Thursday, October 24, 2013

Stuff I shouldn't have to do

I just mailed back to the client his 12 Southern coal gons. They were here in the shop for remedial work to address a problem.


This all started when I was almost finished these cars. I had mounted them on their trucks and gave them a push on the layout, where they promptly flung themselves to the ballast. Repeatedly!
A little investigation revealed that the bolster cap was resting on the truck side frame and that there was a gap between the bolster base and the truck bolster. I created a washer from 0.060" styrene, which was what was required to create a sliver of clearance between the sideframe and the bolster. From there I had to shim the draft gear down by an equal amount to get the coupler to the right height. Not an elegant solution but it worked.
Once the client received the finished cars, he did a little research and discovered that the bolster shape in the kit was fundamentally wrong. It should have curved upwards towards the floor to create space for the sideframe and allow the car to sit over it's trucks.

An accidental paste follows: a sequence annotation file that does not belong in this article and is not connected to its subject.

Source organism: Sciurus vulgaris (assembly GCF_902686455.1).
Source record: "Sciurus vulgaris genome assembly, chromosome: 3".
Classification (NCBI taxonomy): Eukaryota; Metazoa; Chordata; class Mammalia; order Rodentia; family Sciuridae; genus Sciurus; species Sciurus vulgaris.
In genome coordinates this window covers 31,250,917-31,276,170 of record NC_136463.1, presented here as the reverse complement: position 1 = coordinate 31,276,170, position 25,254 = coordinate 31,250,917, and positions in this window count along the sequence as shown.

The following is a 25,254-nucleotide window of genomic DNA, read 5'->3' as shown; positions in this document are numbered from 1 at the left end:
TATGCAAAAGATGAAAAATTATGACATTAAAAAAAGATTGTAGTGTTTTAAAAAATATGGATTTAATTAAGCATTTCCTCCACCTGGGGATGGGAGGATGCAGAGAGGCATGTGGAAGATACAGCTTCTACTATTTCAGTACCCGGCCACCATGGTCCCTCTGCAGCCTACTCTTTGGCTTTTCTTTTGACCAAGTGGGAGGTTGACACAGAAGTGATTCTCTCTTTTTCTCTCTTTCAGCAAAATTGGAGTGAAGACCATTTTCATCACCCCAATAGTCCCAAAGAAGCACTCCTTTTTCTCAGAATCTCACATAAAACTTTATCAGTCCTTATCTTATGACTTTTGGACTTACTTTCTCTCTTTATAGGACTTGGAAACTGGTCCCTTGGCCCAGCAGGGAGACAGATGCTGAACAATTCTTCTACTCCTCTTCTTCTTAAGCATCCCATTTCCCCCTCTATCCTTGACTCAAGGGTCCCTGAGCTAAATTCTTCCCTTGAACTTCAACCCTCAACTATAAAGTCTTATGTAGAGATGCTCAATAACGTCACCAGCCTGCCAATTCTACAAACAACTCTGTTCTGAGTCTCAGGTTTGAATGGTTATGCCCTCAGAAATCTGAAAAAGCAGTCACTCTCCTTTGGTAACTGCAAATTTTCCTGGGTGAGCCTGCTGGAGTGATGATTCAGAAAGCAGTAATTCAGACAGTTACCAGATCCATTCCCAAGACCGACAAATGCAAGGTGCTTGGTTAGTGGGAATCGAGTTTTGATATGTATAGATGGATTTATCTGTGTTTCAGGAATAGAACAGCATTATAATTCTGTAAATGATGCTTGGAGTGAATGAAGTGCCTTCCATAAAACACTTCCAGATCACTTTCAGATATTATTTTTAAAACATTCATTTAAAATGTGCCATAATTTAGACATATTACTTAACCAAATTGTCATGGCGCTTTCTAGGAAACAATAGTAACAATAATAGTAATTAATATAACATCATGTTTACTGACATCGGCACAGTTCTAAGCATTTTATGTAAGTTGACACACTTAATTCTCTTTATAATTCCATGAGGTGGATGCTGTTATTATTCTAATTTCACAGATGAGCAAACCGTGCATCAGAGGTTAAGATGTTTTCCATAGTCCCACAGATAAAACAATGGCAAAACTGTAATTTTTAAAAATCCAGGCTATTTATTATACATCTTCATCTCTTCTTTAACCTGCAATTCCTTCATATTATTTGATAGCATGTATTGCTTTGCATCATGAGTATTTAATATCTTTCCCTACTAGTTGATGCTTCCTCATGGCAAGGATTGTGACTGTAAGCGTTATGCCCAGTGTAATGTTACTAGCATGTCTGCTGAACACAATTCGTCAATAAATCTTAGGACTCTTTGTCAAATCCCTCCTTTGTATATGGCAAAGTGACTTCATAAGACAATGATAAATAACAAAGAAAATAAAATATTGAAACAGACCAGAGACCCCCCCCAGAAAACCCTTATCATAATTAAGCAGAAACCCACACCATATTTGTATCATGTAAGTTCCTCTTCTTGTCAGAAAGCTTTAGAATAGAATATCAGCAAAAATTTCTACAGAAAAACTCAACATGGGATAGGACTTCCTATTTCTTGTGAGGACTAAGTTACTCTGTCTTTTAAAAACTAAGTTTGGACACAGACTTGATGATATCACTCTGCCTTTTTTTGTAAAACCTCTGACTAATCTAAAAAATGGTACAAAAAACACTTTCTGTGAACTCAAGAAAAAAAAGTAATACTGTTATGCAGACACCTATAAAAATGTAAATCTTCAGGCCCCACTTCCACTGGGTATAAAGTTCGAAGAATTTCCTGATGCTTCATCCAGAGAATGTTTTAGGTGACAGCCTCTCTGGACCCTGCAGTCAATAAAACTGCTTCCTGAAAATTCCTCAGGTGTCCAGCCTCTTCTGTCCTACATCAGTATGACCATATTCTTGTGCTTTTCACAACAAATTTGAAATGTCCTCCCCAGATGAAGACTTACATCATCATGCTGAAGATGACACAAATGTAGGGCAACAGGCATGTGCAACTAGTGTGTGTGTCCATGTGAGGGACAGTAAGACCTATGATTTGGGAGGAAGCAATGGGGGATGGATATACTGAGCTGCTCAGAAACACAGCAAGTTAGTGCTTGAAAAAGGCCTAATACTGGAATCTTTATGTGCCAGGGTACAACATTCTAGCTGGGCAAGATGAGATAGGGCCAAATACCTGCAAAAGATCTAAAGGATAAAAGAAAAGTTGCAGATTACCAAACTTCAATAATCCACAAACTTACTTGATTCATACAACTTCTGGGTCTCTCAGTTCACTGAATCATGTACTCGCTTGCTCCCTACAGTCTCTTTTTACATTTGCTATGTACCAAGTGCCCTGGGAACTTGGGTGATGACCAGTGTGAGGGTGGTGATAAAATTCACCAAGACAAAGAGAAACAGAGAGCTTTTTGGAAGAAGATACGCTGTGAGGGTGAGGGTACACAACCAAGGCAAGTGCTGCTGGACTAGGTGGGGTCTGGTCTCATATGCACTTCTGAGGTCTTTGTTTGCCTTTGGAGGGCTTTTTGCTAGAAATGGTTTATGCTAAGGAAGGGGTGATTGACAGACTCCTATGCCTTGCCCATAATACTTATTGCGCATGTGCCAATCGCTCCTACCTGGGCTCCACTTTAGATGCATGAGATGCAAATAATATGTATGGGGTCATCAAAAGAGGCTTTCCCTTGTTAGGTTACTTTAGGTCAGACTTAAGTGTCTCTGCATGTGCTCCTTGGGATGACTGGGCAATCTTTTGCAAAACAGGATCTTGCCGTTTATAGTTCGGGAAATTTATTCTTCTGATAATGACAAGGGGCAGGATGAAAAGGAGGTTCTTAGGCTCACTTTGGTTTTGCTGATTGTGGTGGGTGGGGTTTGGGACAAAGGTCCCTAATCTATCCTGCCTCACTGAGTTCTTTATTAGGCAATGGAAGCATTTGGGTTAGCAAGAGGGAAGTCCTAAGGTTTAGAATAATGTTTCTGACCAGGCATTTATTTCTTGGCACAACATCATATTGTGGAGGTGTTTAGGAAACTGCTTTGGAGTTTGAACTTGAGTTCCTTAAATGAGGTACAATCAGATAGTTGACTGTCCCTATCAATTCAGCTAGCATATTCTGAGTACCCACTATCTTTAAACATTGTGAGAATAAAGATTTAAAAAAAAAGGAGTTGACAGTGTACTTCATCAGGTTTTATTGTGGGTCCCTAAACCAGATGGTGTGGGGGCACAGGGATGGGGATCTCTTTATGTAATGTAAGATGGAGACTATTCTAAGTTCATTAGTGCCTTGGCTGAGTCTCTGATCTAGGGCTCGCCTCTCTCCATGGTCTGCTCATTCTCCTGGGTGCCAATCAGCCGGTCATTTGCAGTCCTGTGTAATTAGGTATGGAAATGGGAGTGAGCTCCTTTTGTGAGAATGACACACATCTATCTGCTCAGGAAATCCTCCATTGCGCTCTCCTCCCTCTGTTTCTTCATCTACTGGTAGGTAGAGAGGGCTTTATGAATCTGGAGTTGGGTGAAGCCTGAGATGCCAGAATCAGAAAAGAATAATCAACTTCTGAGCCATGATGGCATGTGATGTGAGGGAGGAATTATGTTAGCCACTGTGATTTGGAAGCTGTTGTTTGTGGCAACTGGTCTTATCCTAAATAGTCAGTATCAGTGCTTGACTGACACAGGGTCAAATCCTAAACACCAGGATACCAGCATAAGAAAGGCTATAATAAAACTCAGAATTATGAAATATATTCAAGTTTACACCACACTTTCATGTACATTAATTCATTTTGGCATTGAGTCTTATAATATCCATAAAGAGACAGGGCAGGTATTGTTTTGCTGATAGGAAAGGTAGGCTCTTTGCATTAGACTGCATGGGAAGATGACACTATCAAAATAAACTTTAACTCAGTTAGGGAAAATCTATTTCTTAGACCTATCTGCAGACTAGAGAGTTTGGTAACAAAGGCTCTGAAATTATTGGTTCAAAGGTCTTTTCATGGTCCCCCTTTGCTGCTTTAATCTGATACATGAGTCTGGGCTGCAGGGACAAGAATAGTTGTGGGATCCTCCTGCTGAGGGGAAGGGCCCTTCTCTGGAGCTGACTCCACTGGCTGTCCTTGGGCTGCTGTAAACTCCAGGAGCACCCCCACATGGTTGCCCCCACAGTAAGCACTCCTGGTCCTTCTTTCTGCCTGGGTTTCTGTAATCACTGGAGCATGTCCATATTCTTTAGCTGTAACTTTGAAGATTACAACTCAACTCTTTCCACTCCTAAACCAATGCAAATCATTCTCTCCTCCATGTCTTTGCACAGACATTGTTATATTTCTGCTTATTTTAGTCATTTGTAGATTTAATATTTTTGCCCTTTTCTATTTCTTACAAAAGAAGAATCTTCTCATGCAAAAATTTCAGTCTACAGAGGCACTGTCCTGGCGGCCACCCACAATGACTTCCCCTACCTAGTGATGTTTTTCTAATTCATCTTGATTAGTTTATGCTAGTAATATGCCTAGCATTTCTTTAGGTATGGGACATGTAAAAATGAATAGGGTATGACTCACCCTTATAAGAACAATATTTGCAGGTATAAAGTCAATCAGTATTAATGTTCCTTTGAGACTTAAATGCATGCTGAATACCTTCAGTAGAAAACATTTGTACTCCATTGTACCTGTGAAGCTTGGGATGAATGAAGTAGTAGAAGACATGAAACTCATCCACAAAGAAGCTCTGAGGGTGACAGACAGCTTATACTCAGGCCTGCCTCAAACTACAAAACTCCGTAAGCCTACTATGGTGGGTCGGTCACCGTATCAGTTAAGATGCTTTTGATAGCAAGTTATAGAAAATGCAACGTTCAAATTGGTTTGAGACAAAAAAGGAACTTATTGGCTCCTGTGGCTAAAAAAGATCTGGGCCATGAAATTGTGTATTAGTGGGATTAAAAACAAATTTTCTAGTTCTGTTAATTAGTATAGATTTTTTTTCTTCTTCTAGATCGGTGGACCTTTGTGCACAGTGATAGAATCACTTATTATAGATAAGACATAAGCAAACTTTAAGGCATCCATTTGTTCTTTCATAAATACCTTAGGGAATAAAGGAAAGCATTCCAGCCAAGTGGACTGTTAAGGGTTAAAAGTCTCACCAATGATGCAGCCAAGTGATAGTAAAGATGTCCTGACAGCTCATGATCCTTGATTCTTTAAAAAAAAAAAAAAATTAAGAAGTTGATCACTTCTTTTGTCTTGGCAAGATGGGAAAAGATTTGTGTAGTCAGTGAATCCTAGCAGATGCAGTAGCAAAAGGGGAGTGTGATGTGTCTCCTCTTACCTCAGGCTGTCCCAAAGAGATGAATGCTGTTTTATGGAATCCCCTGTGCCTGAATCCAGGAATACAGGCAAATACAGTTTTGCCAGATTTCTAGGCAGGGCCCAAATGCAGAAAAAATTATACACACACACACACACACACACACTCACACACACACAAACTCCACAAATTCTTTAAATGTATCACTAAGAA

We had a conversation about this and I offered to alter the cars to get them to sit right.
The change required that the bolster cap be trimmed back and the bolster flanges shaved down to give the required clearance for the sideframes.


Not a big job, but one that ought not to have happened. There's no doubt in my mind that the kit maker was aware of the issue and did nothing to rectify it or advise his customers. Am I being fussy? No doubt. But this should be basic stuff.


Scott Heiden said...

Is that the same problem a SAL boxcar kit has? The initial cast parts weren't test assembled and the masters modified (and new production molds poured) to make it work properly before sale. Too bad, it looks fantastic.

Pierre Oliver said...